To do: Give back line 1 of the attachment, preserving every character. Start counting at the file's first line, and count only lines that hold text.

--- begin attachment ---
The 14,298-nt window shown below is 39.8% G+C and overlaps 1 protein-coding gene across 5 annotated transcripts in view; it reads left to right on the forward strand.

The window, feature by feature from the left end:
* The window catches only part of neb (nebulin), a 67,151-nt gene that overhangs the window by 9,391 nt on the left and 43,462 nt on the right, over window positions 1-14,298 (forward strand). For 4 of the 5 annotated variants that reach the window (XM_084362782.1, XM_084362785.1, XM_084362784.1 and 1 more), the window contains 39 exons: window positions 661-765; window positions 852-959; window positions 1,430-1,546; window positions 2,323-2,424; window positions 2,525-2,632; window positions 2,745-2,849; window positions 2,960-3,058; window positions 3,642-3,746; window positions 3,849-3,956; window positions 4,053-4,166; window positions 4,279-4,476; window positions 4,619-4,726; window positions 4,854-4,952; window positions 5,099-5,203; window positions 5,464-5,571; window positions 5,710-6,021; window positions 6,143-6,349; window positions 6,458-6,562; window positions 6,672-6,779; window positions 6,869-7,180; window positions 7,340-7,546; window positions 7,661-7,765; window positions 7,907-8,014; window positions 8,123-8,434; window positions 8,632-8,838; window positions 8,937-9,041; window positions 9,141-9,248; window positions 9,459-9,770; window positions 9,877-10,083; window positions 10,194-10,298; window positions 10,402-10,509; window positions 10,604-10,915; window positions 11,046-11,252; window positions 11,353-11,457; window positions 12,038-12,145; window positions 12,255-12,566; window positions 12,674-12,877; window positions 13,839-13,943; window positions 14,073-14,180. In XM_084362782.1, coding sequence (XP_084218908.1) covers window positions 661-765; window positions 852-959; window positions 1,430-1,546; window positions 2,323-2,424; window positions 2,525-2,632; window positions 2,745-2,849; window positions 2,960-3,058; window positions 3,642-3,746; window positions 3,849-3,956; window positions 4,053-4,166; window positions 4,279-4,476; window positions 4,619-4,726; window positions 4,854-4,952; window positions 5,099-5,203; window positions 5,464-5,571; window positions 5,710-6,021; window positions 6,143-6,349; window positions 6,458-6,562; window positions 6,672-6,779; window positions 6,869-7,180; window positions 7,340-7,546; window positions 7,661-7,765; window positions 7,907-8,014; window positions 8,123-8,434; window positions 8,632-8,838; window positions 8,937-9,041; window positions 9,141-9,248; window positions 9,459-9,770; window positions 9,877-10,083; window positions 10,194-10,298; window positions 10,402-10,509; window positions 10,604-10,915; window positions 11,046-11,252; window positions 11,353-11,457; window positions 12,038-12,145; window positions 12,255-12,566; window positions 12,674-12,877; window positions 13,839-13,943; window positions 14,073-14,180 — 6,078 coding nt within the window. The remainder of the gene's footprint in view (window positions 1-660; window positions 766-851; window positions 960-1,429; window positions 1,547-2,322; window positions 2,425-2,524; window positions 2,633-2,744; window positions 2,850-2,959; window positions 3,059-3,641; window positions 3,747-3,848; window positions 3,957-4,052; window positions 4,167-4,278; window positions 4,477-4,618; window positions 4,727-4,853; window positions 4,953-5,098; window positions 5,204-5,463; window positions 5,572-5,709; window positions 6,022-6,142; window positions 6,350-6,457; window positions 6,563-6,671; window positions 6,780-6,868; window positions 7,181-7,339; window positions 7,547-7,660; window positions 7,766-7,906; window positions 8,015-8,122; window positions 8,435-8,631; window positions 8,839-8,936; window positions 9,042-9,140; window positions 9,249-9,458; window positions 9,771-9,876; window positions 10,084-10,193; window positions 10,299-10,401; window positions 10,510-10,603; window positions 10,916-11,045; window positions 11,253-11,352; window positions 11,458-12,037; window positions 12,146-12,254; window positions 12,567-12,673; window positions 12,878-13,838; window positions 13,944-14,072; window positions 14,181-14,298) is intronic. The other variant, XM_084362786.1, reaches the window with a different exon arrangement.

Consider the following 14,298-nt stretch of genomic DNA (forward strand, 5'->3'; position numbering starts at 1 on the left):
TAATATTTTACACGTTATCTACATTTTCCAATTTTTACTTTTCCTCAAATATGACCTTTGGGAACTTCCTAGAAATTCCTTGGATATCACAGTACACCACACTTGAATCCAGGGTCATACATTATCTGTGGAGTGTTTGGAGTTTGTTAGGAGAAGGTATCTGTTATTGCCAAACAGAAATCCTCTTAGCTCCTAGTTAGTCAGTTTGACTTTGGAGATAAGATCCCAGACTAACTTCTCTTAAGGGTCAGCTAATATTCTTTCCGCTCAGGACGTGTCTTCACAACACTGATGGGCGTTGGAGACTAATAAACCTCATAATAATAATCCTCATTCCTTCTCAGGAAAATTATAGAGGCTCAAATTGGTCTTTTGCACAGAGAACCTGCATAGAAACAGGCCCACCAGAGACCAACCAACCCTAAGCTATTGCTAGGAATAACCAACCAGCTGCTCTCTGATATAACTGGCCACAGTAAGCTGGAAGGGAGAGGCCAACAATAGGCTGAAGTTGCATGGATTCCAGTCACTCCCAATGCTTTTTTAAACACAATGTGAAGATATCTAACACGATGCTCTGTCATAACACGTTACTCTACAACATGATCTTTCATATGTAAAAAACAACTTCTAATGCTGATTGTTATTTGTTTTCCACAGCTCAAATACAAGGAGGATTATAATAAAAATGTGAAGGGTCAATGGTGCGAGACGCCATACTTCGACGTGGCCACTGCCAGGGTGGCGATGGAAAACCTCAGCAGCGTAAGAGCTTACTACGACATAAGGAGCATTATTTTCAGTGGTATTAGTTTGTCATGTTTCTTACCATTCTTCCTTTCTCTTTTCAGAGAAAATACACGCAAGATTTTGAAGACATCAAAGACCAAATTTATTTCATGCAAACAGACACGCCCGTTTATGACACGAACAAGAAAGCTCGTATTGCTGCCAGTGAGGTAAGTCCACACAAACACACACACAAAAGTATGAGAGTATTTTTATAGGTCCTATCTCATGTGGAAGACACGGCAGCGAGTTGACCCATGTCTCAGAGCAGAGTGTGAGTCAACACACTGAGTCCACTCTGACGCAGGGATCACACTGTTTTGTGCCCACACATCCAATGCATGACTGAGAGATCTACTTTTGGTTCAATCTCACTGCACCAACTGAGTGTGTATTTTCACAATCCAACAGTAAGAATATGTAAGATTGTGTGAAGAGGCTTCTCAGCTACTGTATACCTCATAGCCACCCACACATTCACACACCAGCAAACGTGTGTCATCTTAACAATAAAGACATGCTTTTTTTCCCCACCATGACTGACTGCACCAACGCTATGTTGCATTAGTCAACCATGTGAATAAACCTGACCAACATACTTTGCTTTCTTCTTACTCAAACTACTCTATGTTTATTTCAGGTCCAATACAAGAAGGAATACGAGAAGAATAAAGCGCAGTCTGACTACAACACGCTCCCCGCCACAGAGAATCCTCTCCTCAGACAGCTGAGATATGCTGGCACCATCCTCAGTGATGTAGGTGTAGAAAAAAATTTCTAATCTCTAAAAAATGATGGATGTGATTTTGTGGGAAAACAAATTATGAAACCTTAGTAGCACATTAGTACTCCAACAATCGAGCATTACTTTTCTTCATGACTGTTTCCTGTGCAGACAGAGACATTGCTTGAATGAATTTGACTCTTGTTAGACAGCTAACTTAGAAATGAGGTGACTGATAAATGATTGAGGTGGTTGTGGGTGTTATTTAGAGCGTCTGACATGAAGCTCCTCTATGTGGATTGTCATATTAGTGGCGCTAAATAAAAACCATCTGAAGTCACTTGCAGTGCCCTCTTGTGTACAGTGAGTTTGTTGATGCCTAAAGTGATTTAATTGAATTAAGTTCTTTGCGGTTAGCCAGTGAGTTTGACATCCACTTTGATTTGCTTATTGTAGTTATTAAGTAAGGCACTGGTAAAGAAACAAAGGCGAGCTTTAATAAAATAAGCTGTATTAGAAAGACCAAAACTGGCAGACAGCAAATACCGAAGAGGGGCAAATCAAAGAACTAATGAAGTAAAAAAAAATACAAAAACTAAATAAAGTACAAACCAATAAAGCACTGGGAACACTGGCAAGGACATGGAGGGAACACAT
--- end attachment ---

The 14,298-nt window shown below is 39.8% G+C and overlaps 1 protein-coding gene across 5 annotated transcripts in view; it reads left to right on the forward strand.